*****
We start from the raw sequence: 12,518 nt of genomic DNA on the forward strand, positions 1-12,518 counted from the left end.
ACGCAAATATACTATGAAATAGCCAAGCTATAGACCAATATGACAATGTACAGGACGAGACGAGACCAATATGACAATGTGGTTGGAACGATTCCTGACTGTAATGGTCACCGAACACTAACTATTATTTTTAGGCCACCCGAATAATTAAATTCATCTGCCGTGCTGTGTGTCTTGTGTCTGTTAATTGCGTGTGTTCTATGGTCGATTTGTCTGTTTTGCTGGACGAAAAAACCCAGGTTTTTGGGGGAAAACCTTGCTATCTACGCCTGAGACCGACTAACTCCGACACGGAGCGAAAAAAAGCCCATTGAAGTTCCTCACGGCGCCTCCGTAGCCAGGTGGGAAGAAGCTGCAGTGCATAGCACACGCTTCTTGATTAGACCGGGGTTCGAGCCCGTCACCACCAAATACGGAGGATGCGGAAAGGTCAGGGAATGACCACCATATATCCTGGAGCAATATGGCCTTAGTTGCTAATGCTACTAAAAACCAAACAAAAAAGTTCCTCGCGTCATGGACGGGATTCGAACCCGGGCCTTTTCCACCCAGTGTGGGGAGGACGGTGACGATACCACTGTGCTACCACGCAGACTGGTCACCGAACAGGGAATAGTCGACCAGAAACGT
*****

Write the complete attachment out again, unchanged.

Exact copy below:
We start from the raw sequence: 12,518 nt of genomic DNA on the forward strand, positions 1-12,518 counted from the left end.
ACGCAAATATACTATGAAATAGCCAAGCTATAGACCAATATGACAATGTACAGGACGAGACGAGACCAATATGACAATGTGGTTGGAACGATTCCTGACTGTAATGGTCACCGAACACTAACTATTATTTTTAGGCCACCCGAATAATTAAATTCATCTGCCGTGCTGTGTGTCTTGTGTCTGTTAATTGCGTGTGTTCTATGGTCGATTTGTCTGTTTTGCTGGACGAAAAAACCCAGGTTTTTGGGGGAAAACCTTGCTATCTACGCCTGAGACCGACTAACTCCGACACGGAGCGAAAAAAAGCCCATTGAAGTTCCTCACGGCGCCTCCGTAGCCAGGTGGGAAGAAGCTGCAGTGCATAGCACACGCTTCTTGATTAGACCGGGGTTCGAGCCCGTCACCACCAAATACGGAGGATGCGGAAAGGTCAGGGAATGACCACCATATATCCTGGAGCAATATGGCCTTAGTTGCTAATGCTACTAAAAACCAAACAAAAAAGTTCCTCGCGTCATGGACGGGATTCGAACCCGGGCCTTTTCCACCCAGTGTGGGGAGGACGGTGACGATACCACTGTGCTACCACGCAGACTGGTCACCGAACAGGGAATAGTCGACCAGAAACGT